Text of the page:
ST. LOUIS, Mo. (May 22, 2018) – The St. Louis City Board of Alderman will consider a local ordinance that would the stage to limit the acquisition and use of spy gear by law enforcement and other city agencies. The proposed law would also help limit the impact of the federal surveillance state.
A group of aldermen and activists announced the proposed ordinance during a press conference earlier this month. The proposed law would require government agencies to get Board of Alderman approval before purchasing or using surveillance technology. The proposed ordinance would also require accountability reports for installation and continued use of any surveillance equipment.
“This could not come at a more important time,” Alderwoman Cara Spencer said during the press conference. “As we start to implement mechanisms of surveillance, we have got to make sure that we are safeguarding the public and their rights to their own privacy.”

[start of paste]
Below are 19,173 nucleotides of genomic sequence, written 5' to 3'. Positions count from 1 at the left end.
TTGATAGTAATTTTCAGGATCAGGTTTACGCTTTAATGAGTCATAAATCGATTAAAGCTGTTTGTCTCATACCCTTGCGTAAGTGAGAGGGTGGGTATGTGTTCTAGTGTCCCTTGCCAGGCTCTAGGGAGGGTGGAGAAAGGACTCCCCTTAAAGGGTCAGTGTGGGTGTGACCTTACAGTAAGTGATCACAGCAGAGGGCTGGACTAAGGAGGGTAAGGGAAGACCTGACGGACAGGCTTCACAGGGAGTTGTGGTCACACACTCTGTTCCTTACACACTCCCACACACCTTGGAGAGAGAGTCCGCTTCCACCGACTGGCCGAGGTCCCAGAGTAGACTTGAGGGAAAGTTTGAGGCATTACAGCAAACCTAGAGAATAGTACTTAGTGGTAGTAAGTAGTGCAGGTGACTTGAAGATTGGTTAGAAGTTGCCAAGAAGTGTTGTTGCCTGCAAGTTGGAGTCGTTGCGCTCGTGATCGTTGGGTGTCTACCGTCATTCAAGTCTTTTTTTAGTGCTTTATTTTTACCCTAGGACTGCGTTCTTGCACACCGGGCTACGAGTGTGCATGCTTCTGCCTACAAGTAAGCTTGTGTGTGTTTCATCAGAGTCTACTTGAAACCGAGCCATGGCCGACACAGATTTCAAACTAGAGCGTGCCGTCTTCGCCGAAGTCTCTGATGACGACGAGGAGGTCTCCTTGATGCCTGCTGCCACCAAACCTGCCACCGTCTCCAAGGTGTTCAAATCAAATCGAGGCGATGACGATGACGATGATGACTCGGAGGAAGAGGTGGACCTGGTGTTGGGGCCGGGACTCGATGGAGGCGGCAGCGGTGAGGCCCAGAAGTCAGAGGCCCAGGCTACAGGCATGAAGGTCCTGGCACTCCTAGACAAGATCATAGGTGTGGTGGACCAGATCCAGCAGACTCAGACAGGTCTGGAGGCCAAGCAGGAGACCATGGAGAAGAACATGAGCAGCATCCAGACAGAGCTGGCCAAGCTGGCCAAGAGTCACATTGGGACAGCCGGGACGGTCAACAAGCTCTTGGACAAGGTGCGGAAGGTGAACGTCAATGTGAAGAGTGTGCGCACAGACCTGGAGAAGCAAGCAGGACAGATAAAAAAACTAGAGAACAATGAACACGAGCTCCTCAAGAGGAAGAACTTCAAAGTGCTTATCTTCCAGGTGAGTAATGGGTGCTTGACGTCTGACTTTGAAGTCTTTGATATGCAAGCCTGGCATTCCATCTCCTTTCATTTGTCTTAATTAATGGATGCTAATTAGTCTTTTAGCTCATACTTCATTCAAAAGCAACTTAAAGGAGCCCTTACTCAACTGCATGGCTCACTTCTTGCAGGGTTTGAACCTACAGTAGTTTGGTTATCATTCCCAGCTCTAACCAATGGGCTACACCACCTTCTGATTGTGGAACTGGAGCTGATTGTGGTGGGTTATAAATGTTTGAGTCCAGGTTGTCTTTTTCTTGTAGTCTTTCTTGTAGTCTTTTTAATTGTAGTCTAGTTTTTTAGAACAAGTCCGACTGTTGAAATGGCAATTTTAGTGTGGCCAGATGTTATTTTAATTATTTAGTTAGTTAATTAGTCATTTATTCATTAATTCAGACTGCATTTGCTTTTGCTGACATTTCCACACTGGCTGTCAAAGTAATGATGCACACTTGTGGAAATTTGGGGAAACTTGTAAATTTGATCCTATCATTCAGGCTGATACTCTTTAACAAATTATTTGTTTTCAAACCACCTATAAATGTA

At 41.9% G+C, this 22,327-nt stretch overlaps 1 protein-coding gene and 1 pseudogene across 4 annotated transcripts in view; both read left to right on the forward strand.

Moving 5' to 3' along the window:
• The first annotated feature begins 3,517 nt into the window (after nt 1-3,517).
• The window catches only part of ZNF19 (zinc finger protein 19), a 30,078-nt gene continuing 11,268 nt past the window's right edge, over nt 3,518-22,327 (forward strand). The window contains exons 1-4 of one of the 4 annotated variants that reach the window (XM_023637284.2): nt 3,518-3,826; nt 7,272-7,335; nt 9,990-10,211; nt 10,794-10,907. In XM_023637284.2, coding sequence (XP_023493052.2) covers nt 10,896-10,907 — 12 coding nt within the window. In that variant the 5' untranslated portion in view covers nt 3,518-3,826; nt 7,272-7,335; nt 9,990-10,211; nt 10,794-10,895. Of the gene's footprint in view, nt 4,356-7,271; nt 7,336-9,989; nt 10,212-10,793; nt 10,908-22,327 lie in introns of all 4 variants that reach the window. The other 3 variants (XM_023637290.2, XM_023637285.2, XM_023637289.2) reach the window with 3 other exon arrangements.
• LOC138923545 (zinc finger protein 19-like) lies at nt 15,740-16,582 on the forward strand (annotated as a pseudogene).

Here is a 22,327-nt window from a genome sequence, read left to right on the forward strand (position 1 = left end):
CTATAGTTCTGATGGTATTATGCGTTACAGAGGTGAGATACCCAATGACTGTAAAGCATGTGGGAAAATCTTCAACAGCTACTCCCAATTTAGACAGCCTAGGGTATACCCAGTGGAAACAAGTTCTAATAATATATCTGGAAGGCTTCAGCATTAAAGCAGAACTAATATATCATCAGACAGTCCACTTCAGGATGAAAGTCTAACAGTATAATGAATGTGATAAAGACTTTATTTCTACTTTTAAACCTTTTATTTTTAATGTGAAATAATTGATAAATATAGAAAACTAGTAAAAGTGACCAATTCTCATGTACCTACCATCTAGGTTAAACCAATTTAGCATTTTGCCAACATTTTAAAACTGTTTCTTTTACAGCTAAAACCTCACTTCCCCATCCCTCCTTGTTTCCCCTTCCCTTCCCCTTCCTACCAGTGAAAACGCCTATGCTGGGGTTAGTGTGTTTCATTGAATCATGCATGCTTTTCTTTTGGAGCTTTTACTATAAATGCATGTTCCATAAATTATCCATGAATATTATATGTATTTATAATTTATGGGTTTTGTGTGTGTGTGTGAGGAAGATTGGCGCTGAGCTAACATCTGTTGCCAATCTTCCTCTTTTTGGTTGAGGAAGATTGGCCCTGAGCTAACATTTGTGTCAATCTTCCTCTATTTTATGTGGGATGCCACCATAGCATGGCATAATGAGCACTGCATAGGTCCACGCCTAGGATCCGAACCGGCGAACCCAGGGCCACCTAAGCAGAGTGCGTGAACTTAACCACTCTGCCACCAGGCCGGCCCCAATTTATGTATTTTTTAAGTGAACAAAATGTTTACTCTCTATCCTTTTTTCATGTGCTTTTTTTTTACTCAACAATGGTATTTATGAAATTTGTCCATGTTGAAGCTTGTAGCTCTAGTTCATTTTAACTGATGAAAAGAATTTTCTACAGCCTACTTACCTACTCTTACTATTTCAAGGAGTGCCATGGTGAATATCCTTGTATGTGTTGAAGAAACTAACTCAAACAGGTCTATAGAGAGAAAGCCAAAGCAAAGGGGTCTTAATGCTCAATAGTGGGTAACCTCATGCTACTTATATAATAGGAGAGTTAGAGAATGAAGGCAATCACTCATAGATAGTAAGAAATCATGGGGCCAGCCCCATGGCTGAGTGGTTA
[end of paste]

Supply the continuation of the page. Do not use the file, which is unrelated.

According to a report in the Riverfront Times, police already operate more than 500 surveillance cameras throughout the city.
“The city launched the Real Time Crime Center in May 2015, allowing for police to monitor activity throughout the city in, yes, real time via surveillance cameras, including license plate recognition systems, which scan traffic for stolen cars. Police say the privately funded center has increased safety for both citizens and police officers.”
Passage of the proposed ordinance would take the first step toward ensuring surveillance technology is operated with transparency and oversight in St. Louis. It would also give residents a say in the process and provide an avenue to limit the proliferation of surveillance technology.